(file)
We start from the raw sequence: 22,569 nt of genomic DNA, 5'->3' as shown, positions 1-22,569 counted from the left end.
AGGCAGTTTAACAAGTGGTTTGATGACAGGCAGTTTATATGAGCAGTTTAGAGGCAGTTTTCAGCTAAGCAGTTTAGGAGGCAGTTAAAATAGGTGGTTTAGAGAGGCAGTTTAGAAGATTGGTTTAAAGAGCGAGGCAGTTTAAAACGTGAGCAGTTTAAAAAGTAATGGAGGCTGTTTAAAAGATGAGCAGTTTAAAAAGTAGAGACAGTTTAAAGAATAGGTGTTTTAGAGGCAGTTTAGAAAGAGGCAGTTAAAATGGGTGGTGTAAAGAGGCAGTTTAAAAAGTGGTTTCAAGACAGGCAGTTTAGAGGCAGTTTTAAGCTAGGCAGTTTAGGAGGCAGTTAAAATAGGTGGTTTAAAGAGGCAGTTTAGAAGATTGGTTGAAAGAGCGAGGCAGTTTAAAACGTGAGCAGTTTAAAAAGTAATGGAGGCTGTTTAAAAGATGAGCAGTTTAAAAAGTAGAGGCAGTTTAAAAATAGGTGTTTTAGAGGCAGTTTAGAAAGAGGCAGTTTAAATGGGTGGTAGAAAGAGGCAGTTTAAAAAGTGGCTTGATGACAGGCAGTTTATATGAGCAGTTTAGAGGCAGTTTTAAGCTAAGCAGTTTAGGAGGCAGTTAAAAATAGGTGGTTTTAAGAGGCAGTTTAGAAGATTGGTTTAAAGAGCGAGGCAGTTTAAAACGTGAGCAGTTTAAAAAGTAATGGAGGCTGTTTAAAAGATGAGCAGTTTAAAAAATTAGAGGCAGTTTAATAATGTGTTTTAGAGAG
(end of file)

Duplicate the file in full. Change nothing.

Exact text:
We start from the raw sequence: 22,569 nt of genomic DNA, 5'->3' as shown, positions 1-22,569 counted from the left end.
AGGCAGTTTAACAAGTGGTTTGATGACAGGCAGTTTATATGAGCAGTTTAGAGGCAGTTTTCAGCTAAGCAGTTTAGGAGGCAGTTAAAATAGGTGGTTTAGAGAGGCAGTTTAGAAGATTGGTTTAAAGAGCGAGGCAGTTTAAAACGTGAGCAGTTTAAAAAGTAATGGAGGCTGTTTAAAAGATGAGCAGTTTAAAAAGTAGAGACAGTTTAAAGAATAGGTGTTTTAGAGGCAGTTTAGAAAGAGGCAGTTAAAATGGGTGGTGTAAAGAGGCAGTTTAAAAAGTGGTTTCAAGACAGGCAGTTTAGAGGCAGTTTTAAGCTAGGCAGTTTAGGAGGCAGTTAAAATAGGTGGTTTAAAGAGGCAGTTTAGAAGATTGGTTGAAAGAGCGAGGCAGTTTAAAACGTGAGCAGTTTAAAAAGTAATGGAGGCTGTTTAAAAGATGAGCAGTTTAAAAAGTAGAGGCAGTTTAAAAATAGGTGTTTTAGAGGCAGTTTAGAAAGAGGCAGTTTAAATGGGTGGTAGAAAGAGGCAGTTTAAAAAGTGGCTTGATGACAGGCAGTTTATATGAGCAGTTTAGAGGCAGTTTTAAGCTAAGCAGTTTAGGAGGCAGTTAAAAATAGGTGGTTTTAAGAGGCAGTTTAGAAGATTGGTTTAAAGAGCGAGGCAGTTTAAAACGTGAGCAGTTTAAAAAGTAATGGAGGCTGTTTAAAAGATGAGCAGTTTAAAAAATTAGAGGCAGTTTAATAATGTGTTTTAGAGAG